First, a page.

Google’s Street View “Trike” at Faneuil Hall Today: Q&A with Digital Imaging Mastermind Luc Vincent

9/10/10Follow @gthuang

If you’re in the Faneuil Hall area of Boston today, look out for the trike. That would be the Google Street View Trike, a pedicab-like contraption mounted with a camera and computer equipment. It’s meant to capture 360-degree, street-level images of places where Google’s fleet of Street View cars can’t go—pedestrian malls, university campuses, parks, hiking trails, and so forth.

As my colleague Wade reported last November, Faneuil Hall was a finalist for the trike treatment, competing against Chicago’s Navy Pier and San Francisco’s Pier 39 in the pedestrian mall category (via online voting). Well, the cradle of liberty won out, and today, Google is showing up to take the pictures. They should be viewable in Google Maps sometime in the coming months, the company says. (You can read more about the nuts and bolts of the trike project in Wade’s interview with senior mechanical engineer Dan Ratner.)

Of course, it’s all great marketing for Google. But it’s also a really interesting step in the evolution of digital imaging technology, and how consumers can experience the richer details of the real world while online. And it could eventually tie into Google’s local search business.

So I decided to do a deeper dive into Google Street View, which is an ongoing project in all 50 U.S. states and dozens of countries around the world. Yesterday I spoke with the mastermind of the Street View project, engineering director Luc Vincent, who’s based in Silicon Valley.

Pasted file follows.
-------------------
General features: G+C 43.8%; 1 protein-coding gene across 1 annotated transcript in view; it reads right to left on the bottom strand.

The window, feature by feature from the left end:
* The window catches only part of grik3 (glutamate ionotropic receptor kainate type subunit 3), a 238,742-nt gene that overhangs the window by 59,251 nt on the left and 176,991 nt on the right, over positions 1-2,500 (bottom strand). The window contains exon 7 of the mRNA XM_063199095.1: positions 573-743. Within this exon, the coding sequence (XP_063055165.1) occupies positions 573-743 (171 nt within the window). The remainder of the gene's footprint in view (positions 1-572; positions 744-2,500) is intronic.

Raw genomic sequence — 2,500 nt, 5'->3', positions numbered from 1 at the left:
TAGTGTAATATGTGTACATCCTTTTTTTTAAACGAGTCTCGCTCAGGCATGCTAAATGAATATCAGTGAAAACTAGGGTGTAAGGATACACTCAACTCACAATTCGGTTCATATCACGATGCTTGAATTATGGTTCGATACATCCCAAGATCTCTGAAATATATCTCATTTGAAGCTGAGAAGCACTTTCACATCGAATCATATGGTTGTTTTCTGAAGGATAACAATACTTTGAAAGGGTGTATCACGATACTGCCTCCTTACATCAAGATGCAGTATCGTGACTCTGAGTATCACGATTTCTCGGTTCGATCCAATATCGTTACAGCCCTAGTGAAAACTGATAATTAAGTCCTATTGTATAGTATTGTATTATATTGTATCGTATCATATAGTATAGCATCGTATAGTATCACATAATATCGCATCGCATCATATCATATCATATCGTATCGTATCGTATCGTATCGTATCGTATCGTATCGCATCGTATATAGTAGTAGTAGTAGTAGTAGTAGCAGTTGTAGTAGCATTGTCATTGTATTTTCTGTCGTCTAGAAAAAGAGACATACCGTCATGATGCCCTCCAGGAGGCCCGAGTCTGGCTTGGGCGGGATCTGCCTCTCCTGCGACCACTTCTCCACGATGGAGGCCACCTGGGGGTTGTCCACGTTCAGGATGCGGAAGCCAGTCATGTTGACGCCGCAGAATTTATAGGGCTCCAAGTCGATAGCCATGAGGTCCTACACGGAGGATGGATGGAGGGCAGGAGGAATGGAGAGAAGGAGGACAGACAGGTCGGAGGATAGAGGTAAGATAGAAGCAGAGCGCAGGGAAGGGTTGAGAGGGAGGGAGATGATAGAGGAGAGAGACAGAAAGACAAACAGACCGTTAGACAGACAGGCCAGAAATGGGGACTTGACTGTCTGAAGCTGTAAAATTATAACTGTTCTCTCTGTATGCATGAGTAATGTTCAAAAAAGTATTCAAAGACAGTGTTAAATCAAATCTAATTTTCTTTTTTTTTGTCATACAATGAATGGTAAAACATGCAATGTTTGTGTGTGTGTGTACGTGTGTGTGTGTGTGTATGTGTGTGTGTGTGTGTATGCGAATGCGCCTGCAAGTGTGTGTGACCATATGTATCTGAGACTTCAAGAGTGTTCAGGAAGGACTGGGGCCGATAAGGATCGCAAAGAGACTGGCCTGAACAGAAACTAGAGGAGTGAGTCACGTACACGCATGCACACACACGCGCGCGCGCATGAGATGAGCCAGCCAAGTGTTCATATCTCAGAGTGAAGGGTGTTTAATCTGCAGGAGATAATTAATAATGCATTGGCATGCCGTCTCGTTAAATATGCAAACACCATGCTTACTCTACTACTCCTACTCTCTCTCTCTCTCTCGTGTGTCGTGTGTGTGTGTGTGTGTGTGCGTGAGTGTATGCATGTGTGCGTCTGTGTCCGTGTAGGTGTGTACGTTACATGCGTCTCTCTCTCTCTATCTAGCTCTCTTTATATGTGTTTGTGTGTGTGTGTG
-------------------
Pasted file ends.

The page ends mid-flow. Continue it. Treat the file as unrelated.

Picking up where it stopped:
Vincent is a renowned expert in image processing and computer vision. A native of France, he was a postdoctoral fellow at Harvard University’s Robotics Laboratory in the early 1990s before developing his career at Xerox Imaging Systems in Peabody, MA. From there, he moved out west and spent time at ScanSoft, Xerox PARC, and LizardTech, before joining Google in 2004, originally to work on Google book search.

We talked about the genesis and history of Google Street View, as well as the future of geo-search and imaging—its significance to the company, how far Google wants to go (hint: everywhere), and how it deals with privacy issues. Here are some edited highlights from our chat.

Faneuil Hall, Boston

Xconomy: So how did Street View originally come about?

Luc Vincent: I worked mostly on books for the first two years. But the same day I joined Google, I was put in meetings about collaborations with Stanford to do research [on gathering images]. I turned this into a Google “20 percent” project, and found some more people to work on it. Pretty soon I was herding cats.

Larry Page himself was interested in this when I joined Google. We were not really motivated by money originally—just building compelling services. We focused on the scale. We were really willing to spend money and engineering [resources] because we thought it would be useful to people. At Google, we start small, we show demos, and we iterate.

X: What was the biggest challenge in getting the project going?

LV: There were tons of challenges. Early on, we had no funding per se. We got people to help with time and equipment. When we started with Stanford, we were working with the DARPA Grand Challenge [robotic car] team. We used [one of their cars, with a driver] to collect our first test imagery. These cars were too fancy and automated, so we drained the battery multiple times. If you drain the battery, the A/C stopped working. It was summer and we were trying to collect data, and we had … Next Page »

Gregory T. Huang is Xconomy's Deputy Editor, National IT Editor, and the Editor of Xconomy Boston. You can e-mail him at gthuang@xconomy.com. Follow @gthuang

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